Pomona College Magazine
Volume 41. No. 2.
Issue Home
Past Issues
Pomona College Home
Related Links
·   ·   ·   ·   ·   ·   ·   ·   ·
Pomona College Magazine is published three times a year by Pomona College
550 N. College Ave, Claremont, CA 91711

Online Editor: Mark Kendall

For editorial matters:
Editor: Mark Wood
Phone: (909) 621-8158
Fax: (909) 621-8203

PCM Editorial Guidelines

Contact Alumni Records for changes of address, class notes, or notice of births or deaths.
Phone: (909) 621-8635
Fax: (909) 621-8535
Email: alumni@pomona.edu
·   ·   ·   ·   ·   ·   ·   ·   ·

One Life at a Time

For students who created Pomona Valley Low-Income Services, fighting poverty means helping individuals.

Fasting as part of a peace protest during his sophomore year, Michael Gechter ’05 was
feeling disillusioned about his ability to make a difference. While he believed the fast
for peace in Iraq had symbolic importance, it seemed to be doing very little to effect
change. “What was exciting to me was realizing that people are willing to make this big
commitment, and I was frustrated to see that go to waste,” says Gechter.

That evening, on the deck near his room in Athearn Court, Gechter expressed his
frustration to neighbor David Henderson ’05. “Being my cynical self, I was like, ‘You’re
damn right it’s not doing anything,’” Henderson says. “So we moved the conversation inside
my room, and it was right then and there that we decided, ‘Let’s do something.’”

From that decision, Pomona Valley Low-Income Services was born, a group that has, to date, helped to increase the incomes of more than 200 people living in the greater Pomona
Valley—averaging an additional $400 per month per client.

The mission of PVLIS—a volunteer organization that is now more than 30 members strong—is to help people who are either homeless or at risk of being homeless to reach economic
self-sufficiency. With their “PVLIS: Case Manager” software, volunteers steer clients
toward significant resources that are available yet unknown to many who are unemployed,
homeless or struggling to make it. PVLIS caseworkers visit six meeting locations, helping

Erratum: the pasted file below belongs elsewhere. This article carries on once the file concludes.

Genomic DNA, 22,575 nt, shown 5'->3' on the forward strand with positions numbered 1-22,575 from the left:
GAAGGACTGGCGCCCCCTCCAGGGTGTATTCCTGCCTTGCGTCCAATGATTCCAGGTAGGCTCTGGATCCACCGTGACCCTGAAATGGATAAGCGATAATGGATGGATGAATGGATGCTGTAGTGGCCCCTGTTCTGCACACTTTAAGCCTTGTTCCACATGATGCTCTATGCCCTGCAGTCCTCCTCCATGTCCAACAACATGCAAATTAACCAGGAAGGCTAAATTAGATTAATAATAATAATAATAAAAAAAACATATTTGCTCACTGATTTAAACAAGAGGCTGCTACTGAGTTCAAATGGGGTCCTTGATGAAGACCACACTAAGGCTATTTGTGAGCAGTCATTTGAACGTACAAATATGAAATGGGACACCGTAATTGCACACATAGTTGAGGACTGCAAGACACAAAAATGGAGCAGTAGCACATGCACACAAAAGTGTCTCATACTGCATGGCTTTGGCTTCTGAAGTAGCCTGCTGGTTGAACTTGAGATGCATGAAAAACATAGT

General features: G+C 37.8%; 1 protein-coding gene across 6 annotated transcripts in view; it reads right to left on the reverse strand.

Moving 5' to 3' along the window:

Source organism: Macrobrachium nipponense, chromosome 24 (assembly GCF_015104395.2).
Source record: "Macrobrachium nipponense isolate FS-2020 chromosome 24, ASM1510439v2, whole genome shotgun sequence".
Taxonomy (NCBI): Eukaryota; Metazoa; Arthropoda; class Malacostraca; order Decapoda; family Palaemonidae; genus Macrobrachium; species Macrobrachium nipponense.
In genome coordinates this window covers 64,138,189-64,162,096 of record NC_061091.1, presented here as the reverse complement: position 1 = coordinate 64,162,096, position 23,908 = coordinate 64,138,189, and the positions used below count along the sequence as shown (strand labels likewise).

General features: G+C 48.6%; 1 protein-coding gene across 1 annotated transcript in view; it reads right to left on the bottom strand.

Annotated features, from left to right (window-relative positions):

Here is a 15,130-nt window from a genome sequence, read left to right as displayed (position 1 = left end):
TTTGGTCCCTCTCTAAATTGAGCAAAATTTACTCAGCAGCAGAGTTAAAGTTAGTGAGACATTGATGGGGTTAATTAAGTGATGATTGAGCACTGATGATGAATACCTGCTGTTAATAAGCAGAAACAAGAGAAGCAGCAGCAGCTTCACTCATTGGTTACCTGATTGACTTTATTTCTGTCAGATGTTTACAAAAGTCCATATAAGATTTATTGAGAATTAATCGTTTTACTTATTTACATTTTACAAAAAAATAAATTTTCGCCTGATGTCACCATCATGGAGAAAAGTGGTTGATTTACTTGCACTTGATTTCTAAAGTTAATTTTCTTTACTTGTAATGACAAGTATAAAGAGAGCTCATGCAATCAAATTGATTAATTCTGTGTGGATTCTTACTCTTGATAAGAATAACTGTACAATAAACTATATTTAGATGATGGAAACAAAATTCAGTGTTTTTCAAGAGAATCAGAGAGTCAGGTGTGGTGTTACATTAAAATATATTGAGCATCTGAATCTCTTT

clients find employment, housing, legal assistance and the like. Although employment is
the primary aim of the group, Henderson points out, “Our commitment has been to being
holistic; to really trying to get at what is going to help this person the most.”

The software program has hundreds of questions to determine the client’s needs, whether it
is counseling, legal referrals, employment, child support or other services. If a single
man recoving from alcoholism is looking for a sober living home, for example, the program
will produce a list of sober living homes in the area, screening out ones that are for
women or people with dependents.

Pomona resident Josephine Baca has been coming to the Wheeler Computer Lab, in Claremont’s Wheeler Park, to use the PVLIS resources since last fall. The lab is a brightly decorated preschool room, used at night for computing by the City of Clare¬mont, Healthy Start and PVLIS. Baca, who is a single mother, brings her two children with her on her visits to Wheeler so they can use the computers and access the Internet to do their homework.
Caseworker Julia Ornelas ’06 has helped Baca find housing, additional work and legal
guidance for divorce procedures, as well as to build a résumé and attain tutoring for her

“They have so much help with all different kinds of resources,” Baca says. “Almost anything I ask for, it’s like, ‘Okay, I can look it up for you.’” On this visit, Baca works with caseworker Ellen Moody ’06 to find additional work hours for her job as a substitute preschool teacher. “I haven’t found anything they can’t do,” says Baca. Though the City of Claremont has its own services for dealing with homelessness and joblessness—through its partnership with the Claremont Healthy Start Program—officials are very appreciative of PVLIS’s helping hands and have offered the organization its own office space.

Gechter and Henderson, both graduating seniors, aren’t sure where they will be next year,
but both expect to continue to work on behalf of those in need. The two have already been
an active and vocal part of a contentious effort to build affordable housing units in Northwest Claremont. They also have visions of expanding and professionalizing their software so that the services PVLIS provides to people of the Inland Empire could be accessible to low-income people all across the country.

“The college, really any college, can turn into a social service—at no cost and at incredible benefit to the students and to the community,” says Henderson, who applauds the student volunteers who have “done incredible things for their clients that I would never have thought to do.”

Another PVLIS counselor, Karen Wong ’05, whose clientele consists solely of single mothers, says of the experience: “It makes me realize how sheltered I am. I’m not upper-middle class, but I’ve never lived in a situation where my family is financially unstable. I think it’s good to be exposed to the way you’ve lived and the privilege that you’ve had.”

Much as they value what they’ve accomplished with PVLIS, however, neither Gechter nor
Henderson is satisfied. “We made an agreement that we were going to end poverty,” says
Henderson. “But we haven’t done that, so we haven’t succeeded.” And if that goal seems to
be a bit of a stretch, that’s the whole point. Says Gechter: “I think that it’s important to never say ‘Okay, I’ve done enough.’”
—Allison Don ’05

For more information about PVLIS, visit the group’s Web site at www.pvlis.org.
©Copyright 2004
by Pomona College
Top of Page Pomona College Magazine • 550 N. College Ave, Claremont, CA 91711 • Contact us for editorial matters